What happens on I-81 and what funding is programmed for the interstate is of “paramount importance to our area,” he said.
“First and foremost, it’s a safety issue,” Corderman said of the need to widen Maryland’s 12 miles of I-81.
“Then it adds to economic development and infrastructure in our community,” Corderman said.
Washington County Commissioners President John Barr said even without the growing number of distribution centers in Washington County — some still under construction — there are other distribution centers going up north and south of Washington County, so the Maryland stretch of I-81 “gets nailed,” he said.
According to the state’s 2022 federal grant applications for the project, phase two of widening I-81 had an estimated total project cost of $91.8 million. That application was dated in the spring and inflation has caused significant increases in expenditures in more recent months.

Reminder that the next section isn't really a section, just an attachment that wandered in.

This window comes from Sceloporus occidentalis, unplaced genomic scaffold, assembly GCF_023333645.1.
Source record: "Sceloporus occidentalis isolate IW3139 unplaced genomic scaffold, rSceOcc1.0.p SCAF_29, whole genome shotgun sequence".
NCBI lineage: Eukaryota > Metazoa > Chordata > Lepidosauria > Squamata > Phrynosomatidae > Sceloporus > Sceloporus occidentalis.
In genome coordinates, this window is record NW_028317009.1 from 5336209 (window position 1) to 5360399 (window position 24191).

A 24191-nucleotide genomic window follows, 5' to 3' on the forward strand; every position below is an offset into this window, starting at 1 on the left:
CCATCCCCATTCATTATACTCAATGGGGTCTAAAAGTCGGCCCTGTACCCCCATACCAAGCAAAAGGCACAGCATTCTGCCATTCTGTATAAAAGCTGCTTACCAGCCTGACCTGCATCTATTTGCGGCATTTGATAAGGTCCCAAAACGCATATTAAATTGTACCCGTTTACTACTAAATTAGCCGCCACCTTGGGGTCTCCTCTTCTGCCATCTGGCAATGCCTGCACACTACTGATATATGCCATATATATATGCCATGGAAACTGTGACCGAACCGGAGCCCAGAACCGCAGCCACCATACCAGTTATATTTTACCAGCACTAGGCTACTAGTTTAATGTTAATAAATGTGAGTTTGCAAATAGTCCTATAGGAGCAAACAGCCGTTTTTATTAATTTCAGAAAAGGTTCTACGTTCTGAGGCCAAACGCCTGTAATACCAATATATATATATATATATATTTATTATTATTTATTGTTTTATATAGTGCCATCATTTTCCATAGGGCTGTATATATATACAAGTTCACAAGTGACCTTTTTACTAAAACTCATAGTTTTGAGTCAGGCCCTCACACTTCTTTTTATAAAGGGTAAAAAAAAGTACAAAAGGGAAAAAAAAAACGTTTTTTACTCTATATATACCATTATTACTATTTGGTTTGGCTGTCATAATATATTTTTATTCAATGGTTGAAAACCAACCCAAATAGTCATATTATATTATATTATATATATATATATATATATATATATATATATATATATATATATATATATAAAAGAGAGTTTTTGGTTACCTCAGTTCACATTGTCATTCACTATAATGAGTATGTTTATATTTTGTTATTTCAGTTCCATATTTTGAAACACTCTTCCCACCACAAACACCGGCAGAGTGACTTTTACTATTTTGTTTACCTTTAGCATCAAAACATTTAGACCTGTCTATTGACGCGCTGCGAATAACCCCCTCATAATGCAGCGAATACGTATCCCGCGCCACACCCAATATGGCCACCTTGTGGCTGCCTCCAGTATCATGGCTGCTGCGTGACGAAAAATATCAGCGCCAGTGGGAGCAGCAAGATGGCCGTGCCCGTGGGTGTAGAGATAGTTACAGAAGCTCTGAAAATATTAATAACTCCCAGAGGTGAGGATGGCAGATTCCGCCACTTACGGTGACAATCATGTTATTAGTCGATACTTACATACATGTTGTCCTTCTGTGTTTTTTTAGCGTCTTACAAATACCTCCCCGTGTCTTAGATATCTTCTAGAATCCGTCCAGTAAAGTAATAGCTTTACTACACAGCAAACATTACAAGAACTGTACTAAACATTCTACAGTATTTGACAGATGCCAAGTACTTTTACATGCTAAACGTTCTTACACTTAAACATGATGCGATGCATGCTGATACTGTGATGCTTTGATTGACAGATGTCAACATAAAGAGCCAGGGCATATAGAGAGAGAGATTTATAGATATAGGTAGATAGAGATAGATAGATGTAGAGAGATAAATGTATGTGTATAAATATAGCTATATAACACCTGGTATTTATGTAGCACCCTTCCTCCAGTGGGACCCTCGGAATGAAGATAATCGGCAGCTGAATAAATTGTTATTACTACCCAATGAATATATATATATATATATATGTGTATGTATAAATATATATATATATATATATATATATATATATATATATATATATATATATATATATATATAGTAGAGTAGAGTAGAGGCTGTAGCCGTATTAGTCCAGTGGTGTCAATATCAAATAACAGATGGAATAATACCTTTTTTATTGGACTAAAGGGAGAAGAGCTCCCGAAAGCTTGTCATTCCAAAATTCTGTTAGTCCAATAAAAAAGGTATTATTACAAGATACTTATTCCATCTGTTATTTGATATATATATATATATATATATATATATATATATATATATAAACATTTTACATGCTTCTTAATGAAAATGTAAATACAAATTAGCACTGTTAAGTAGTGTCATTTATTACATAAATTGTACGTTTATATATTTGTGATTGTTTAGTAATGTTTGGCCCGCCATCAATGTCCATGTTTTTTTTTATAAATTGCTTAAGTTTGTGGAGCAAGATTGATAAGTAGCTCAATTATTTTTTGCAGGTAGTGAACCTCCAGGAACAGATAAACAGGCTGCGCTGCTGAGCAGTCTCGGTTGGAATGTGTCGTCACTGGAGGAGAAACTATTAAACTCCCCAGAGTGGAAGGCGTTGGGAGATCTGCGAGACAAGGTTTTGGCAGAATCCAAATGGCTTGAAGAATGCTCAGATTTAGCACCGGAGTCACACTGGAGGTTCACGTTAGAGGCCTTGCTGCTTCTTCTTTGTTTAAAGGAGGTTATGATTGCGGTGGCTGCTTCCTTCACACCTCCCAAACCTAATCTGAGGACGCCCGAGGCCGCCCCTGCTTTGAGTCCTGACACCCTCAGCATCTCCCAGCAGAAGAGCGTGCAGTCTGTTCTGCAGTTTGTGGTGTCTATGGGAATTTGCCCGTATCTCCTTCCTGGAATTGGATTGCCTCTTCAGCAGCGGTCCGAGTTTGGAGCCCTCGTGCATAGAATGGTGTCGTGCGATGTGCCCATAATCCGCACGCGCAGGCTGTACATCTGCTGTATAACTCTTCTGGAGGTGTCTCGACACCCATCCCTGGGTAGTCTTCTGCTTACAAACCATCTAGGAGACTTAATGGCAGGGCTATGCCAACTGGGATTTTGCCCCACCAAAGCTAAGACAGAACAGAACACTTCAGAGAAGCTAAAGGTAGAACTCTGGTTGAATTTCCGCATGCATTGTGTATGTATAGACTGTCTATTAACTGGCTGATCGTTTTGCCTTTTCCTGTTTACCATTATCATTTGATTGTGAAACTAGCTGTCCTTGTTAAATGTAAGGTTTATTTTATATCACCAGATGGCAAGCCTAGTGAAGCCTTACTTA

Phase two, per an older grant application, includes improving interchanges with U.S. 11 in Williamsport, with Interstate 70 and with Halfway Boulevard.
Mullenax said the design and engineering work for phase two are funded, but are not yet complete.
Funds also are needed for designing phases 3 and 4 to get I-81 widened to the Pennsylvania line, he said.
Attempts to get federal funds go back years
County and state officials have been seeking federal grants for phase two since at least 2017, according to Herald-Mail archives.
Federal officials recently announced recipients for the new Rural Surface Transportation Grant, and phase two of I-81 wasn’t selected, Hogan noted in his announcement.
The project also struck out with the latest round of INFRA or Infrastructure for Rebuilding America grants.